Court gives Cuomo five days to release COVID nursing home data

Dan Levy & WNYT Staff
Updated: February 03, 2021 11:30 PM
Created: February 03, 2021 04:32 PM

ALBANY - Wednesday's State Supreme Court decision ordering the State Health Department to release all of the information collected on Covid-related nursing home deaths, according to State Senator Jim Tedisco (R - Glenville), is a "big win" for New Yorkers, and something he sees as an end to many months of "obfuscation and cover up."

"Why did the governor not want to give these answers?" Tedisco asks rhetorically, "I know it's an embarrassment for him."

Tedisco, who filed the amicus lawsuit on behalf of the Empire Center for Public Policy, says with the new data, the legislature can now investigate the Cuomo Administration's handling of the Covid pandemic to find out what caused so many nursing home deaths, and also find out if there might have been multiple factors involved.

"We have to see if there was understaffing involved," Tedisco asserts, "We have to ask the question, around the time these individuals got the Coronavirus and later passed away, were you allowing asymptomatic individuals who were working there but still testing positive for Covid into your nursing home."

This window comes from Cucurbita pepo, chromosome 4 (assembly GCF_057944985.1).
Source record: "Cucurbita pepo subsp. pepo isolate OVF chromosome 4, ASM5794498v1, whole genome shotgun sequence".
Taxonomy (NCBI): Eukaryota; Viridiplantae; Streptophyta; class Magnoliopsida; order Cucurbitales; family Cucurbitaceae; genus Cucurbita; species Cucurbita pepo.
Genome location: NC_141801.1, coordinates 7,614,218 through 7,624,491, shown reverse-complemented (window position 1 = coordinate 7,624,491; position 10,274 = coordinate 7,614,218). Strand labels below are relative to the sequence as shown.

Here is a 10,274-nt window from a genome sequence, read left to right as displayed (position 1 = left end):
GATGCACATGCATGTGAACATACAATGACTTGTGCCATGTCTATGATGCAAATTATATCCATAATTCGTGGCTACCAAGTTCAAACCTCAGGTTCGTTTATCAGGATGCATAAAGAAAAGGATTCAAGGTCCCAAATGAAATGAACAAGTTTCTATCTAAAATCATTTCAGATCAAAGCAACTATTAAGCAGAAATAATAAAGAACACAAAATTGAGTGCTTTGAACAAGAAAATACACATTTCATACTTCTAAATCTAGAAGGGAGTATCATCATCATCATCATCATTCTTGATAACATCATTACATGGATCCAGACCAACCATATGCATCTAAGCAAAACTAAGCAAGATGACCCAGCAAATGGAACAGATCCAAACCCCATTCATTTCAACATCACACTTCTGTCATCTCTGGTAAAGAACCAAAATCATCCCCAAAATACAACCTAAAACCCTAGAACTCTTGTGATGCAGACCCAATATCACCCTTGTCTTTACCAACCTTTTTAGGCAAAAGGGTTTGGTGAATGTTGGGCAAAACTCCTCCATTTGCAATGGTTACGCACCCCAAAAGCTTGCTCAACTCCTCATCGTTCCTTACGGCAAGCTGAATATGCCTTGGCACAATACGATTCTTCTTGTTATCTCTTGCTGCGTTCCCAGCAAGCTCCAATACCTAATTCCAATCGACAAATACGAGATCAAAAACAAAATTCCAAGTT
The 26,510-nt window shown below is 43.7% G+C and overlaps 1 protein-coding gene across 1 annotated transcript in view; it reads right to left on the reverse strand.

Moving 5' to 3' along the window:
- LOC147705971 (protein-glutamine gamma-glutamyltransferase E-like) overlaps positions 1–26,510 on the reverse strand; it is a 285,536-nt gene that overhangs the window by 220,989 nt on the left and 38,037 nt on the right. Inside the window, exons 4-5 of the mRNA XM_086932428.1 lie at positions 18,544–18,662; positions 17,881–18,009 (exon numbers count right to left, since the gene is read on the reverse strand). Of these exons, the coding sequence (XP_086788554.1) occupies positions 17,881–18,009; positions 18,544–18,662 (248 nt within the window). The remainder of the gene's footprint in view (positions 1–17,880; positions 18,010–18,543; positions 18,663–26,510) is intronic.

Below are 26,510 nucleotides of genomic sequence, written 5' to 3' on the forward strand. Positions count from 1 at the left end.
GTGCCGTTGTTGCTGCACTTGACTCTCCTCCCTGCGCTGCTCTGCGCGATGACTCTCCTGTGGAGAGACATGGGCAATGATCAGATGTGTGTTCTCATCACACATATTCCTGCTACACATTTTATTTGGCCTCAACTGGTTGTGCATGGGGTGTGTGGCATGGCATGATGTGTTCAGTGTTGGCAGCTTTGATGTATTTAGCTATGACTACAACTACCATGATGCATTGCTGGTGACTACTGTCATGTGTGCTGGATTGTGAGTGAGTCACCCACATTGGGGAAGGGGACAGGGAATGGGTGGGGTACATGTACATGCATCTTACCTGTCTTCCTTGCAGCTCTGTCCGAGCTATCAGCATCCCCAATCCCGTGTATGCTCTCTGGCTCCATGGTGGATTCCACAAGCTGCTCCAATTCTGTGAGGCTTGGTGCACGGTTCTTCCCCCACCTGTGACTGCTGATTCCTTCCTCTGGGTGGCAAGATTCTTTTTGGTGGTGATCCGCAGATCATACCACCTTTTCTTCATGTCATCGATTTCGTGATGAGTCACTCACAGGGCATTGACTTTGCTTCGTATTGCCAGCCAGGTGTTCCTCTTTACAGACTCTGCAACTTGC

Tedsico also wants to know if there might have been nursing home staffers who were working at multiple facilities who could have been traveling from place to place spreading the virus.

Tedisco also believes a thorough investigation might bring closure for family members whose elderly loved ones died from Covid, insisting that the lawsuit was never meant to be political, and pointing out that some democrats were also calling for the probe.

"Let's face it," Tedisco says, "It may put a damper at all the adulation and support he's gotten around the country for so-called good work that he does. I'm not saying he's got to give that emmy back or they're going to take it from him, but I do say he has to take ownership and can't hide this information."

The State Health Department issued a statement Wednesday afternoon that read: With the preliminary audit complete, we were already in the process of responding to their FOIL request, and updating DOH's website with publicly available information."

The court ruling also requires taxpayers to pick up the cost of the lawsuit.


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